Parashat Bo, February 3, 2017
We are living in dark times. I know this because people are saying it to me all the time. We are living in dark times. We reach for that metaphor because we are frightened and we need big language. "Dark times" has a pageantry, an epicness to it. Yes, children, gather round and Grandpa Irwin will tell you about the Dark Times.
Living in and through dark times gives us a mythic quality, as if we were especially selected by history. We are not just here by happenstance. There is a mission or meaning to it. We quote Clarissa Pinkola Estes and say, "We were made for these times." And she's right: we have the skills and experience to endure, to suffer what we will suffer, and to rebuild what we will need to rebuild. But framing it as "we were made for these times" invokes a mythic resonance, an air of destiny, that gives dignity to what might otherwise be a sad and undignified hour.
Using language of dark times positions us in an epic struggle of good versus evil. And we like this language because in it we heroes. And also because it keeps our current experience from becoming normal. If we were to describe this moment as a political setback, even a huge and disastrous political setback, it would somehow unacceptably normalize the situation. It would force us to accept a new reality that we don't want to accept.
When, in fact, this kind of reality – opportunistic politicians exploiting deep social prejudices and fear – this kind of reality is common. It is common in many places and has been common in many eras. Including in the US throughout our lives. The fairness of democracy, the benevolence of government – these are not things that everyone in our country has been able to rely on. Ask poor people or people of color and you might or might not get the same take on how mythically dark this moment is. For many in this country, what is happening now is more of the same. There is undeniable privilege in being able to declare the times dark.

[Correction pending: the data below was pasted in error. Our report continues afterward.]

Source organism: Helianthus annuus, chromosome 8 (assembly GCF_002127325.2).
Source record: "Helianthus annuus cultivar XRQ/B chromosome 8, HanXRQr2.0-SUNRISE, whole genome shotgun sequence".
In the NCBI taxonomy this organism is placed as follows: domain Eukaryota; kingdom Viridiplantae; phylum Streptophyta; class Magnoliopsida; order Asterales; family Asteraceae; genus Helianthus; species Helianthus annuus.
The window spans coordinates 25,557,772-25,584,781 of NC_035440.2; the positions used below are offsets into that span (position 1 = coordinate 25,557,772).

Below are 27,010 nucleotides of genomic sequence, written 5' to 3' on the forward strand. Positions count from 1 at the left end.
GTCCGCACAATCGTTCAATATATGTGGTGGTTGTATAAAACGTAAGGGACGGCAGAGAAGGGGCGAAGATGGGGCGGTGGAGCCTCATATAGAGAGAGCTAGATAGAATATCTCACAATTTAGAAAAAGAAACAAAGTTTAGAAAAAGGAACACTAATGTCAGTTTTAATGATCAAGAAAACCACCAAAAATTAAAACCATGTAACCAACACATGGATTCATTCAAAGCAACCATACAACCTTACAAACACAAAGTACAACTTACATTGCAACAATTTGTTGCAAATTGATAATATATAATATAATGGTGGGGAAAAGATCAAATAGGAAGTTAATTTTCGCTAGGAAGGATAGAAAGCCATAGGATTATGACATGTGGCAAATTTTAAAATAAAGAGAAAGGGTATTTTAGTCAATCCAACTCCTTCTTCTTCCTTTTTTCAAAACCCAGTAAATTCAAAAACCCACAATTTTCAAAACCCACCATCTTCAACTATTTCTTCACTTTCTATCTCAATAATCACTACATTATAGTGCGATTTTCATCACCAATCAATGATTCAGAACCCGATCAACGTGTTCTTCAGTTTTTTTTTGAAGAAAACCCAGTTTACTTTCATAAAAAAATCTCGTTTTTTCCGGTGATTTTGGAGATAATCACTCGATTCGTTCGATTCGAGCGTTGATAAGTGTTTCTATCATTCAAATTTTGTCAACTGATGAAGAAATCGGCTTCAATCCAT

We are living in dark times. That's what we are saying to each other these days, invoking the mythical. So if we're going to invoke the mythical, how might we deploy the mythical not just as some apocalyptic battle?
Maybe we in this room start with our own myths. Because this week's Torah portion specifically talks about dark times. Not just the dark times of of slavery in Egypt. But also a literal dark time. Three dark days in Nisan. We are in the book of Exodus, and Pharaoh has been given many chances to change his politics. To stop oppressing and scapegoating the Israelites. To give them freedom of movement, including the freedom to leave. Every time he seems moved to change, he recants.
Then in Exodus 10:22 Moshe raises his arms to heaven and invites the ninth plague: choshekh afeylah. The plague of darkness. This is darkness so intense that Torah has to use two words for it. Not just choshekh but choshekh afeylah. Darkness of darkness. The inkiest, darkest of darknesses. This choshekh afeylah falls on the land of Egypt and the people could not see each other's faces for three days. But, Torah tells us, in their homes, the Israelites had light. (10:22).
Now certainly it's not a matter of the Israelites lighting lamps and candles, because the Egyptians had lamps and candles too. Instead, somehow, this was a darkness in which lamps, candles, sun, moon and stars were all taken offline. So what was the nature of this darkness and what was the nature of the light in the Israelites' homes?
Our Midrash [Exodus Rabbah 14c] offers some speculation. Rabbi Avdimi says that this darkness was kaful um'chupal. Doubled, and doubled again. Maybe he's riffing off of the double-language of choshekh afeylah – that this darkness was "twice" the darkness. But he also seems to be saying that it was darkness of a dual nature: for some people it obscured and for others it revealed.
The midrash goes on to tell how Israelites would visit Egyptian homes to borrow some object. The Egyptians, thinking themselves concealed by this pitch black, would say, "We have none." But the Israelite would be able to say, "But there it is right over there." It was a darkness that for the Egyptians concealed everything. But for the Israelites it was its own kind of light.